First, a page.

Thursday, December 5, 2019

"Hic est enim calix sanguinis mei"

They called him “the whiskey priest”, but strictly speaking this was a misnomer, because Father Frank didn’t care too much what he drank, so long as it had alcohol in it. People also called him a “defrocked priest”, but this was wrong, too; he had never been officially dismissed from the clergy; no, one day he simply walked away from the diocesan “rest home” he had been sent to (for the sixth time), and he never came back, nor did he return to his post at Old St. Pat’s down on Mulberry Street, where he had become infamous for his drunken sermons and for quaffing a whole chaliceful of sacramental wine in one go.

Father Frank now lived in the Parker Hotel, the cheapest flop on the Bowery, and he made his living, such as it was, by begging on street corners, wearing an old army overcoat over his cassock and collecting donations in an ancient tambourine.

“Alms for the poor!” he would call, shaking his tambourine. “Alms for the poor!”

Sometimes, especially if he had been sipping from a bottle, he would get creative and call out: “Alms for the damned! Alms for the wretched and the hopeless and the misbegotten, like myself, yes, like myself!”

It’s true he kept all the donations for himself, but was he not poor after all? Was he not wretched and hopeless and misbegotten?

He had a sideline of sorts, ministering to his fellow bums on the Bowery, dispensing in alleyways the sacred host in the form of Uneeda biscuits, for which he asked in return only a slug or two of Tokay or whatever other libation might be offered. He would also hear confessions, seated on an overturned Andy Boy crate, and always giving a penance of three Hail Marys and three Our Fathers, no matter what the sins, of theft or sloth, of blasphemy or onanism, or even of murder.

When he had the money Father Frank’s favorite stop was Bob’s Bowery Bar, and Bob let no one bother or make fun of him. A single rap on the bar with his Marine Corps ring was the only warning he gave. Bob was not a religious man himself, but in his time in the marines he had seen many mortally wounded men gain some solace in their last gasping breaths thanks to the presence of a chaplain and his murmured prayers.

One night, as he had done innumerable times before, Father Frank slumped forward with his face on his crossed arms on the bar, and as usual, Bob came over and shook his shoulder, saying, “Hey, Father, wake up. This ain’t the Plaza Hotel.”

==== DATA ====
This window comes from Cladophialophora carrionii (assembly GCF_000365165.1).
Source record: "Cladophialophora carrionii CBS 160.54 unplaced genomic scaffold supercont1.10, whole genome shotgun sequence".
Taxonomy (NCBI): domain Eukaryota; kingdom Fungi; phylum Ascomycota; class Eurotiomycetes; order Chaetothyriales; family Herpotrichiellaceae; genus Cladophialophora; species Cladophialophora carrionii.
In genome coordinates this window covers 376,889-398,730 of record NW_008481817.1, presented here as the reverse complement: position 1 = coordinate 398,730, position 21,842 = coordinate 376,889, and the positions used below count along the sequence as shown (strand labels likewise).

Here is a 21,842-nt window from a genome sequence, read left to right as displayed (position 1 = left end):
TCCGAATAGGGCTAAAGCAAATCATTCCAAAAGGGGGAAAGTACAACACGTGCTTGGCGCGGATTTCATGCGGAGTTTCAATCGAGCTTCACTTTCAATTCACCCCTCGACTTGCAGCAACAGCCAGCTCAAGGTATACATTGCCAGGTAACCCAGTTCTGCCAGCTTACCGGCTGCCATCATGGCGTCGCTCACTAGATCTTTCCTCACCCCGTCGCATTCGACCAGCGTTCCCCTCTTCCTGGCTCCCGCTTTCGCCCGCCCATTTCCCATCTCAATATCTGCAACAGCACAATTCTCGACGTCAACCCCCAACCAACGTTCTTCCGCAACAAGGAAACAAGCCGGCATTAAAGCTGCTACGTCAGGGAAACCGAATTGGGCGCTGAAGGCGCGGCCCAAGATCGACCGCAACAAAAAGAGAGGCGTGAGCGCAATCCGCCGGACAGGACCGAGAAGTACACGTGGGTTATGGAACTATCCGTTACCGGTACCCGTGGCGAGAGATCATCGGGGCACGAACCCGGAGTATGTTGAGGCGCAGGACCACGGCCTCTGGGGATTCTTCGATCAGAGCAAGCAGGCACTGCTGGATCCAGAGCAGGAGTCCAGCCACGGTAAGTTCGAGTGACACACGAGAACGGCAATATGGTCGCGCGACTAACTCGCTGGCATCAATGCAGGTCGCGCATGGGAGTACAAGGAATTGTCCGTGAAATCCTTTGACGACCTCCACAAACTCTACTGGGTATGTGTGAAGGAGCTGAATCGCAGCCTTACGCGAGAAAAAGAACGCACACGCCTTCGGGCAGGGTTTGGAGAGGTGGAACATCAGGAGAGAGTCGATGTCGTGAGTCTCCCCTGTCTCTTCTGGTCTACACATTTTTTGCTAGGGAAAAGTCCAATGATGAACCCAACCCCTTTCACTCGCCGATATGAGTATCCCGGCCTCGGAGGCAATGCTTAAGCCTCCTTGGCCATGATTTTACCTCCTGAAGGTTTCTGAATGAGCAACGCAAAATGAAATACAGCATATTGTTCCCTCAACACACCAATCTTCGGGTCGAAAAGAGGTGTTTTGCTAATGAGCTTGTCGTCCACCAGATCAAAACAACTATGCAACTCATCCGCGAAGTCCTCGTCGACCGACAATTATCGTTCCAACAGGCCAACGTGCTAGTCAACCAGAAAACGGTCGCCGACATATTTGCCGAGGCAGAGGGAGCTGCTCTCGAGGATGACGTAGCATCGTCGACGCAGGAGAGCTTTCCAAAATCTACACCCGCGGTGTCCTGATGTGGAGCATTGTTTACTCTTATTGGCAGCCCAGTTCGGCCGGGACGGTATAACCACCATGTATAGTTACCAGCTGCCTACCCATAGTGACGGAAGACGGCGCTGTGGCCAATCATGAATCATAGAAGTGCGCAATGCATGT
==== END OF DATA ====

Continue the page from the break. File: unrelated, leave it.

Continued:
But this time Father Frank did not wake up. He fell off his stool and down to the sawdust and spittle on the floor, and simultaneously his soul rose up to the gates of God’s great house on a hill.

“Well,” he thought, “I always knew this day of reckoning would come, so let’s get it over with.”

He walked up the winding stone path and finally mounted the steps to the porch, where St. Peter sat at his table with his smoking pipe, his great book open before him. He wore a colorless old canvas jacket, and he looked at Father Frank over his wire-framed glasses.

“No need to go through a great rigamarole, St. Peter,” said Father Frank. “I know I’m guilty, so just point me the way to Hell, and I’ll be on my way.”

“Guilty of what?” said St. Peter.

“Of being a drunk,” said Father Frank. “A hopeless degenerate drunk.”

“Look,” said St. Peter, after a very brief pause, “take this.” He scribbled something on a pad with his quill pen, then tore the sheet off and handed it to Father Frank. “Go in that door there, and hand this over inside.”

Father Frank looked at the piece of paper.

“You mean I’m not going to Hell?”

Again St. Peter took a very brief pause.

“It seems to me,” he said, “as if you’ve already been in Hell for what –” he glanced at the great book before him, “for fifty-three years. Or don’t you agree?”

Father Frank went in the door, handed over the slip of paper to the man there, and a docent led him through many long corridors and cavernous rooms and finally to a bar much like Bob’s Bowery Bar.

“Just sit anywhere you like, Father, table or bar, and a server will be right with you.”

Father Frank found an empty stool at the crowded and smoky bar.

“What can I get you, Father?” said the bartender.

“I’ll take the blood of Christ,” said Father Frank.

“Up or on the rocks, Father?”

(Art by the fabulous Rhoda Penmarq. Kindly click here to read the fully-illustrated version in A Flophouse Is Not a Home.)

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